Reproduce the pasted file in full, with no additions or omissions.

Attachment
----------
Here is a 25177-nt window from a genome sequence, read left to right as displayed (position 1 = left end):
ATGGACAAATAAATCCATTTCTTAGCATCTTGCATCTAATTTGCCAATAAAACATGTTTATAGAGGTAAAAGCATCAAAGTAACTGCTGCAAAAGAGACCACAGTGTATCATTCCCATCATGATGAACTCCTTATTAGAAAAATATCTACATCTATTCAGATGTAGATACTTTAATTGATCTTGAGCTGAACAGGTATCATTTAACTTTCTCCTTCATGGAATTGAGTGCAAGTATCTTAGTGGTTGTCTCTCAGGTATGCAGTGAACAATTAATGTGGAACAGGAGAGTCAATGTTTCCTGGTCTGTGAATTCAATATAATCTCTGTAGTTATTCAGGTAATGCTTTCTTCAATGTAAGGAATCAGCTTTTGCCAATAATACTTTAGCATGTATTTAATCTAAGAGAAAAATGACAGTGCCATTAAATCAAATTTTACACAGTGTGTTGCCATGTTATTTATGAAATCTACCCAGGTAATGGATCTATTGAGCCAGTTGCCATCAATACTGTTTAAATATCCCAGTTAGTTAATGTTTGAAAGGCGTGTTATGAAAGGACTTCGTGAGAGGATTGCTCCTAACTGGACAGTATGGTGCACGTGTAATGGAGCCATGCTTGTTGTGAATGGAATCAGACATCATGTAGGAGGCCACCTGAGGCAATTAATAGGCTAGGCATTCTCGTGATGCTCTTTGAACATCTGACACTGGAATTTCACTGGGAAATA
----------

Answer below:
Here is a 25177-nt window from a genome sequence, read left to right as displayed (position 1 = left end):
ATGGACAAATAAATCCATTTCTTAGCATCTTGCATCTAATTTGCCAATAAAACATGTTTATAGAGGTAAAAGCATCAAAGTAACTGCTGCAAAAGAGACCACAGTGTATCATTCCCATCATGATGAACTCCTTATTAGAAAAATATCTACATCTATTCAGATGTAGATACTTTAATTGATCTTGAGCTGAACAGGTATCATTTAACTTTCTCCTTCATGGAATTGAGTGCAAGTATCTTAGTGGTTGTCTCTCAGGTATGCAGTGAACAATTAATGTGGAACAGGAGAGTCAATGTTTCCTGGTCTGTGAATTCAATATAATCTCTGTAGTTATTCAGGTAATGCTTTCTTCAATGTAAGGAATCAGCTTTTGCCAATAATACTTTAGCATGTATTTAATCTAAGAGAAAAATGACAGTGCCATTAAATCAAATTTTACACAGTGTGTTGCCATGTTATTTATGAAATCTACCCAGGTAATGGATCTATTGAGCCAGTTGCCATCAATACTGTTTAAATATCCCAGTTAGTTAATGTTTGAAAGGCGTGTTATGAAAGGACTTCGTGAGAGGATTGCTCCTAACTGGACAGTATGGTGCACGTGTAATGGAGCCATGCTTGTTGTGAATGGAATCAGACATCATGTAGGAGGCCACCTGAGGCAATTAATAGGCTAGGCATTCTCGTGATGCTCTTTGAACATCTGACACTGGAATTTCACTGGGAAATA